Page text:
Traditional Adaptive Strategies
The pastoralists derive more than 50% of their total food energy intake from livestock in the form of meat and milk. Milk is the most important animal product in pastoral societies and is needed every day. Most cows conceive usually once every two to three years and provide little milk during the dry season. Females comprising more than 75% of the livestock number always dominate the herd size. This reflects the pertinence of milk as the major end product of pastoral production systems. The herd also enables the production of revenue for the subsistence of the family.
Increased herd size and milk production, maintenance of an appropriate and viable herd structure and prevention of animal loss to disease have always been the core objectives of pastoralism. These are some of the reasons why large number of animals must be maintained.
As an insurance against drought, pastoralists strive to increase stock numbers, in order to provide security in case of losses, to leave a remainder of feasible size, to rebuild their herd. Thus the expansion of herd sizes in “normal” times, not stricken by drought, disease or unrest, is a rational strategy and not a projection of prestige, social status and wealth. Although it is true, that parallel to increased numbers of animals, an increased social standing for the owner will develop, this has to be seen as a favorable byproduct of an effort to safeguard future survival.
Traditionally risk reducing adaptive strategies is herd diversification and herd dispersion. Herd diversification is practiced as an insurance against major disease outbreaks since the different domestic species are generally not susceptible to the same pathogens. Beside this, the different dietary preferences of the various domestic species also allows for a better utilization of pastures that may not be suited for one or the other domestic herbivore species.
Herd dispersion is a second risk reducing strategy, which is frequently practiced in traditional systems. Stockowners separate their herds and have them herded in areas sometimes up to several hundred kilometers apart? this is primarily a measure against forage shortages and raiding. If the family is large enough, its members manage the different herding units, and family reunions and rearrangements of the different stock sections take place either during the rainy season or during certain ritual occasions.
A related form of dispersion, although of a different significance is the formation of stock alliances and stock patronage that is independent of family size and social status. Individual animals or groups of animals are given out to other stockowners who are either needy or in some way entitled to compensatory claims. Often the original owner never recovers the animals, but in times of hardship the son or even grandson might reclaim some or even all of the loaned stock from the recipient’s heirs. This risk reducing strategy is common among all pastoralists whose social organization is based on clan and age set structures and should be regarded as a system of social security rather than an actual management tool.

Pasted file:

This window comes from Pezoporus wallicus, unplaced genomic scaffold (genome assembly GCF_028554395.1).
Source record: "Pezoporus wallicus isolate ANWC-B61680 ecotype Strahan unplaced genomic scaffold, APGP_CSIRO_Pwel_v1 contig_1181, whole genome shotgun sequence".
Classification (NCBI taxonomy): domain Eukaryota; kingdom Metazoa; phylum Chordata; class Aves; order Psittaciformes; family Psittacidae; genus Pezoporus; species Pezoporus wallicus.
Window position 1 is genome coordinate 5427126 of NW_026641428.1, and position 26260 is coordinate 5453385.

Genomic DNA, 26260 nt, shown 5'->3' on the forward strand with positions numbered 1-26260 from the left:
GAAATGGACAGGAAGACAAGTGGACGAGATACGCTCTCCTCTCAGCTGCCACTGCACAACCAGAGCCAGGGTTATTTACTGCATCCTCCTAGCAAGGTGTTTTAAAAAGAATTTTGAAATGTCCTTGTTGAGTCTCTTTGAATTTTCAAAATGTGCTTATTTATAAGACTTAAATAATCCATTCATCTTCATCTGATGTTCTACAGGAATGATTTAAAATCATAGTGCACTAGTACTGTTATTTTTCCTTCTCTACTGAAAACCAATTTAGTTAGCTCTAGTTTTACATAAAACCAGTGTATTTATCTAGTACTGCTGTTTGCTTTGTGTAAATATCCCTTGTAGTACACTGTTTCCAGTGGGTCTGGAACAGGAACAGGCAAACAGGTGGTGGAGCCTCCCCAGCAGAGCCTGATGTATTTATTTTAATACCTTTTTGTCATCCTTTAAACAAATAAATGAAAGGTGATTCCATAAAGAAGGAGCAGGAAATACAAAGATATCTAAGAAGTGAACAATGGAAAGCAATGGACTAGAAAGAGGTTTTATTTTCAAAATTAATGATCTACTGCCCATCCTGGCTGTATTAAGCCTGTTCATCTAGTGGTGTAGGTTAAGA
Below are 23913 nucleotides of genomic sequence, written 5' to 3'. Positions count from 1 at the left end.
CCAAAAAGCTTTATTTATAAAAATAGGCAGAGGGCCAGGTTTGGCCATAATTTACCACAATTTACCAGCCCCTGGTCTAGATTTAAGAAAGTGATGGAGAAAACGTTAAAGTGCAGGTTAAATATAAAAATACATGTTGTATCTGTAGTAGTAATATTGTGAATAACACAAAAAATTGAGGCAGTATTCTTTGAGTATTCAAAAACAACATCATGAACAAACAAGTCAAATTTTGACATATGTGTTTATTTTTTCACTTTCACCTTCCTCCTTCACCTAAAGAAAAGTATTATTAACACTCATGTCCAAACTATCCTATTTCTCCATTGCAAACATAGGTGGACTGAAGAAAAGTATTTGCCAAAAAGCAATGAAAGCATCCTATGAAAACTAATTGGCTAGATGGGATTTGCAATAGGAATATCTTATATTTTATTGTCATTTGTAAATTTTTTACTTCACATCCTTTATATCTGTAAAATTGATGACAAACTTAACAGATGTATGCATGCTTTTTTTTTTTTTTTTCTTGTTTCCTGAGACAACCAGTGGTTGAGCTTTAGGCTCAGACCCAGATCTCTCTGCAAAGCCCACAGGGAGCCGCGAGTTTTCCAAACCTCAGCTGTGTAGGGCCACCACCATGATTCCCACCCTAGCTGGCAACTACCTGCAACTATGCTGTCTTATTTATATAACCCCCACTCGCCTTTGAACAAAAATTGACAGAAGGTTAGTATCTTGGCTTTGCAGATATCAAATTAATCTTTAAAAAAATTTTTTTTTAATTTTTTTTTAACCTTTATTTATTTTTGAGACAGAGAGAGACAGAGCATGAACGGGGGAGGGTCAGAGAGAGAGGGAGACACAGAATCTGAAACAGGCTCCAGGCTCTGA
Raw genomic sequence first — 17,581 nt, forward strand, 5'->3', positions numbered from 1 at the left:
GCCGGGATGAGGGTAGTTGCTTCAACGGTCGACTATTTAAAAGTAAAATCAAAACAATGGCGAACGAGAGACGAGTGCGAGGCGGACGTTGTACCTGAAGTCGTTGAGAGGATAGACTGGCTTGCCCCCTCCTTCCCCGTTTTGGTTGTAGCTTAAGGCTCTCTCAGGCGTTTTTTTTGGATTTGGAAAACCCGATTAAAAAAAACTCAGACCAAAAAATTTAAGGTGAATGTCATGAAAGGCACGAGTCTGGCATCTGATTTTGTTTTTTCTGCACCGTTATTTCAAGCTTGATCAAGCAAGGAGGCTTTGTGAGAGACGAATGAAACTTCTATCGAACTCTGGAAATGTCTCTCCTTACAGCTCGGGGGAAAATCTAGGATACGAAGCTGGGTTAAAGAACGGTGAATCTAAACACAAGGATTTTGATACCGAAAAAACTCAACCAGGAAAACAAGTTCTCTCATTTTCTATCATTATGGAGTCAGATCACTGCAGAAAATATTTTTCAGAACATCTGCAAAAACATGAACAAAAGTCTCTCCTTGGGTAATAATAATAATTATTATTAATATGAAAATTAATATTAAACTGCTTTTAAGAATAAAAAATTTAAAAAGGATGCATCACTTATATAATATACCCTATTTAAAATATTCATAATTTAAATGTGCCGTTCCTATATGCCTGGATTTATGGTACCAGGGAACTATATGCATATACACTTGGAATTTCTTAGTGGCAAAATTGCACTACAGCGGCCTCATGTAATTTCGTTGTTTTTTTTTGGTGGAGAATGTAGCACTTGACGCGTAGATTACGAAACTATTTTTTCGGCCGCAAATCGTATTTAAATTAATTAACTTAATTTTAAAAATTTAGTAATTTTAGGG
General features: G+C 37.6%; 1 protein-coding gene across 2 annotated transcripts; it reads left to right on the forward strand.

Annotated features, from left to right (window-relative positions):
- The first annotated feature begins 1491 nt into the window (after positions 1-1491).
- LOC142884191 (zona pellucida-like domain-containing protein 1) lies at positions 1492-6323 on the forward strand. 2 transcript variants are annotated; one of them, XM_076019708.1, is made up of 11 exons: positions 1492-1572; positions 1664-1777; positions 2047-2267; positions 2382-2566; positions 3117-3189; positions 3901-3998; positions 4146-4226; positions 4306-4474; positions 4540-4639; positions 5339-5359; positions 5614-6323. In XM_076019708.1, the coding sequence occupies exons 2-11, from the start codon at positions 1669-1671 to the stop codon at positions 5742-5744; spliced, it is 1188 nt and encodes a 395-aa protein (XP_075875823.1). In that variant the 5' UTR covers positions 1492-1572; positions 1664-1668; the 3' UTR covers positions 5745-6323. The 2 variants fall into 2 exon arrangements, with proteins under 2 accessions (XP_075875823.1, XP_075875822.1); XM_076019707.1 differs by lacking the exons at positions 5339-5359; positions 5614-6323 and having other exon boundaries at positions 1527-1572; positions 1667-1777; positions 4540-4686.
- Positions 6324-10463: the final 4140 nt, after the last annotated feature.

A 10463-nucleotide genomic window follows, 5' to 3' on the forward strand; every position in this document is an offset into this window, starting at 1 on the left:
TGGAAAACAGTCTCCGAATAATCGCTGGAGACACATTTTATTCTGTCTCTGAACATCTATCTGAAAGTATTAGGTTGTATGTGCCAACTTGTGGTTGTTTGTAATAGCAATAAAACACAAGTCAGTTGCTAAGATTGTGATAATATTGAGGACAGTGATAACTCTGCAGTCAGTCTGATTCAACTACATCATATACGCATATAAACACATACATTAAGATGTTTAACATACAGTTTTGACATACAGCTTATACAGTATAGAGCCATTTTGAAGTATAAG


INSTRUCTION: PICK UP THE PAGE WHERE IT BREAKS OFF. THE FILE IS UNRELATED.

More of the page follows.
The most conspicuous strategy of migratory pastoral production system was, and still is, the mobility of households and herds. The migrations, which are dictated by the availability of forage and water, can follow various patterns but are always characterized by the combination of individual stock ownership and communal land use. This combination does not usually promote sustained yield resource exploitation whenever land becomes scarce, and in particular when dry season grazing reserves are no longer accessible. If confined to rainy season pastures throughout the year, the mobility of pastoral households and herds will be reduced to only minor moves, for hygienic or ritual seasons, since energy expenditure for a majority move is not compensated for by a significant improvement of pastures.
Modern Adaptive Strategies
At this point it should be noticed, that the term “modern” does not apply solely to recent or present developments, though for most African pastoralists it coincides with the respective dates of independence.
Particularly those pastoralists that become impoverished after devastating droughts may be able to reestablish themselves in the pastoral sector through various social mechanisms (stock alliances, stock patronage), will turn to irrigation agriculture, where development projects are in operation, seek wage labour (usually in low income brackets) or attempt to live on famine relief.
These alternatives, especially the latter two, are of steadily increasing importance since the recuperative potential of the traditional livestock economies is declining for the already indicated reasons. On the other hand, many wealthy pastoralists are successfully investing in non-pastoral sectors by engaging themselves in trade and business using the structure of the remnant economy to stimulate local markets for foreign goods (petty trade). Formal education and training is also seen as another form of capital investment as it increases the chance for jobs in the higher income brackets that in turn are the only ones to allow reinvestment in the pastoral sector. Thus, the recuperative potential of the pastoral sector is augmented by non-pastoral activities, though limited to small portions of the population. Today, roughly most of the pastoralists are living below the poverty line, that is to say, are not self reliant in terms of food production. Only a very small minority of the pastoral population are able to diversify their economic activities into non-pastoral sectors.